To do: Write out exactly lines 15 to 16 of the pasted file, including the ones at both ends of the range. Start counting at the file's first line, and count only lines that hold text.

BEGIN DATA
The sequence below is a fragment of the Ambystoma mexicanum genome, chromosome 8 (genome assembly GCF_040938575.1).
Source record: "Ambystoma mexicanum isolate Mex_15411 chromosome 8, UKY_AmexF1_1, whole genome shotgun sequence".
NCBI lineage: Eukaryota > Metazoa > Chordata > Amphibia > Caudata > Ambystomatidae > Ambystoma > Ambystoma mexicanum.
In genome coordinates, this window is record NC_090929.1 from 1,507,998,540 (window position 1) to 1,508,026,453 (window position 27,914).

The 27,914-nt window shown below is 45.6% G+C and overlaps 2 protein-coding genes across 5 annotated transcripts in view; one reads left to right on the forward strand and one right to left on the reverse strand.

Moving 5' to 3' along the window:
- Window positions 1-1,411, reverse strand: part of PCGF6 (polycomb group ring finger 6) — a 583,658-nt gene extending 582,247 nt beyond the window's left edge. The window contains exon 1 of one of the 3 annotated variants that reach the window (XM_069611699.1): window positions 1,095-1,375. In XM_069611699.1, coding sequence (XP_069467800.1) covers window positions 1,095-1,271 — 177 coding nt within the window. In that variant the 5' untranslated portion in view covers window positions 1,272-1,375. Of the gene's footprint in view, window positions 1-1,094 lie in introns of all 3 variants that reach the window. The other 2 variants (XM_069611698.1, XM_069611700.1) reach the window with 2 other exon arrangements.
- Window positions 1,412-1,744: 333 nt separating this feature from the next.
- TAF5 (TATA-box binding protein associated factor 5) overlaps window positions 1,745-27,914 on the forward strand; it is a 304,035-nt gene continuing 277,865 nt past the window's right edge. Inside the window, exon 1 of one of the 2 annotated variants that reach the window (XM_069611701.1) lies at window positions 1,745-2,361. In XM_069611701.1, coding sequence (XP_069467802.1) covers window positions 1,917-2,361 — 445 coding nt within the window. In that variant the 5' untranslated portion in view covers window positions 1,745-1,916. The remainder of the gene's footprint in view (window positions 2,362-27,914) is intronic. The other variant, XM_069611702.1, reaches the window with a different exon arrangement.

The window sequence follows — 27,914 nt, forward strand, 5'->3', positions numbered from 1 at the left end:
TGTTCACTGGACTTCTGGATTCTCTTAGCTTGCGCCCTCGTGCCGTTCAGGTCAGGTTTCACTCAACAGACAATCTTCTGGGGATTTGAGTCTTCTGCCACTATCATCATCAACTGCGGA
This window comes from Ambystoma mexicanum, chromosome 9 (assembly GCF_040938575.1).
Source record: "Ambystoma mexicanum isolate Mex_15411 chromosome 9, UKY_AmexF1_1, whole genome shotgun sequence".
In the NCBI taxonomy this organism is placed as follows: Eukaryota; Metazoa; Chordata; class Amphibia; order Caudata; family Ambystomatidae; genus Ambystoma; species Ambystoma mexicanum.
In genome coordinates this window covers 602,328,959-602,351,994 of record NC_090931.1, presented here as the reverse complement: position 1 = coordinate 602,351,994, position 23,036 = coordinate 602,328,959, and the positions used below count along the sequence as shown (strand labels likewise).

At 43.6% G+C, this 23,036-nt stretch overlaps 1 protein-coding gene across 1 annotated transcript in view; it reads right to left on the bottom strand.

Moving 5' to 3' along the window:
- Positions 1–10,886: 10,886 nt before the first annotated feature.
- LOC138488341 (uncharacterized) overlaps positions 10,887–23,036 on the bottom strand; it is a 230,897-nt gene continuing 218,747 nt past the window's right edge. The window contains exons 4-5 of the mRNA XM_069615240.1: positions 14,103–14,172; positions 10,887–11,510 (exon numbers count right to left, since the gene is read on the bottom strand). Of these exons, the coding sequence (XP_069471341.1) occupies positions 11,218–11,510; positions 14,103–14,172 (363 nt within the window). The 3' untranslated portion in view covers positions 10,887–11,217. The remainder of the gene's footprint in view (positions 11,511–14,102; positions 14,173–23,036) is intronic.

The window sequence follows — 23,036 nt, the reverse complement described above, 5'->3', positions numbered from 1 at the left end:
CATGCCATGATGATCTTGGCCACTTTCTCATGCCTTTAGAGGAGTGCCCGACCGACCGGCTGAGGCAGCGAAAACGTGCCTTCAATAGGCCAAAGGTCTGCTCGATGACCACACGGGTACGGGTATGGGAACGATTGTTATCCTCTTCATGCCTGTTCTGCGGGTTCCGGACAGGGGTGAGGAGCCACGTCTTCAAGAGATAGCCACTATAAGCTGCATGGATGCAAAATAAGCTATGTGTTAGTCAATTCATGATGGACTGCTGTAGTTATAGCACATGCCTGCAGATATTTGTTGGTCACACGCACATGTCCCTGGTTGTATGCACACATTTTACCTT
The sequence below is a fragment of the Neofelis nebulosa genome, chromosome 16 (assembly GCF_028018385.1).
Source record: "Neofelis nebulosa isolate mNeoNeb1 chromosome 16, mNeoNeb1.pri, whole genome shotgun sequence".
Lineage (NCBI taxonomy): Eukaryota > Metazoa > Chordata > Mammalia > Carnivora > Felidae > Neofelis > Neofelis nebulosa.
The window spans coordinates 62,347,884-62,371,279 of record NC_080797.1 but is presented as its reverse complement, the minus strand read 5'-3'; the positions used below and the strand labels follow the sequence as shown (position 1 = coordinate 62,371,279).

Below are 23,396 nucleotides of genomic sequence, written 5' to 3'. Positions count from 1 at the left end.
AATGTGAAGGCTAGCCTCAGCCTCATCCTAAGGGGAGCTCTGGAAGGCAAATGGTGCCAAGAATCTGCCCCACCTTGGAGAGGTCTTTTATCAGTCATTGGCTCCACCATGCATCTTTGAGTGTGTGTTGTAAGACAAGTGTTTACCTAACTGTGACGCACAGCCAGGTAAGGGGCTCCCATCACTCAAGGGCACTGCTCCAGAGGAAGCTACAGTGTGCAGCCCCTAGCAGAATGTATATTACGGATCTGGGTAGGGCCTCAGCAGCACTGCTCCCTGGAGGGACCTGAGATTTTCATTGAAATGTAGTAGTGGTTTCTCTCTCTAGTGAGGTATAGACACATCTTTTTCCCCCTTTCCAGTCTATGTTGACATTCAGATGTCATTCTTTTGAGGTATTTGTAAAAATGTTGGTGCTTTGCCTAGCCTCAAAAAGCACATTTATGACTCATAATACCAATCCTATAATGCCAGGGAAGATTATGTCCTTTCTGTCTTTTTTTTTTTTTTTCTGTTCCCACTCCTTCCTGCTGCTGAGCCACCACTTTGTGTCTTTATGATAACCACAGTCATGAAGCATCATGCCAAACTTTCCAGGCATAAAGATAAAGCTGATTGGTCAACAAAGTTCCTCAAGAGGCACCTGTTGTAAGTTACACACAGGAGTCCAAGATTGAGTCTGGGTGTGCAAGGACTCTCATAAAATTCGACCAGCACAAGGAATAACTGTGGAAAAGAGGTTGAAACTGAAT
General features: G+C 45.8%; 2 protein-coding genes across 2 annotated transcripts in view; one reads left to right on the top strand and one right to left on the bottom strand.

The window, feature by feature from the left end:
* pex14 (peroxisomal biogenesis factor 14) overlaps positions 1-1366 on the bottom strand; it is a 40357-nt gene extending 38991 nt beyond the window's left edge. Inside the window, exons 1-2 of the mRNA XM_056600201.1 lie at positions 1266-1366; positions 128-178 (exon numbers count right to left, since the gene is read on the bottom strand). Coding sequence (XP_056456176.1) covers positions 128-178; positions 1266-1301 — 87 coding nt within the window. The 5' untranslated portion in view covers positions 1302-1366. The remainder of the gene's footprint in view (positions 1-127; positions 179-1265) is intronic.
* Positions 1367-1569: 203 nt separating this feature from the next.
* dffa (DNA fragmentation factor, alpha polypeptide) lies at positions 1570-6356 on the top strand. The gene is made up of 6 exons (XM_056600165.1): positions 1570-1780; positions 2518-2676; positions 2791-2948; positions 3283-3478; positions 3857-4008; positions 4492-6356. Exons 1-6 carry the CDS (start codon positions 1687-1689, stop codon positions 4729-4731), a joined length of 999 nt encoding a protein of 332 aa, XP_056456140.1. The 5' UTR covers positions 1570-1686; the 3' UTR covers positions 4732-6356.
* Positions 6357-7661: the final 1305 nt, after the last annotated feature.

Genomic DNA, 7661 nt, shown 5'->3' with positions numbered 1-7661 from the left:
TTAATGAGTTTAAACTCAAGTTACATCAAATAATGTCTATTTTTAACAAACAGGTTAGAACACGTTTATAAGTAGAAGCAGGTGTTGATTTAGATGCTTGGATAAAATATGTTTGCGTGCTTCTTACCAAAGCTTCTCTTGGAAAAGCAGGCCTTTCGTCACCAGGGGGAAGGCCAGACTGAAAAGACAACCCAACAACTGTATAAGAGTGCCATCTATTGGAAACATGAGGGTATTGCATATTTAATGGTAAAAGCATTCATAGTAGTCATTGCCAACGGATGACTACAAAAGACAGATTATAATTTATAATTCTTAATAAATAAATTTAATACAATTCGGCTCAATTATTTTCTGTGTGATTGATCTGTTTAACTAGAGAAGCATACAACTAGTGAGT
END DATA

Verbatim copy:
In genome coordinates this window covers 602,328,959-602,351,994 of record NC_090931.1, presented here as the reverse complement: position 1 = coordinate 602,351,994, position 23,036 = coordinate 602,328,959, and the positions used below count along the sequence as shown (strand labels likewise).

At 43.6% G+C, this 23,036-nt stretch overlaps 1 protein-coding gene across 1 annotated transcript in view; it reads right to left on the bottom strand.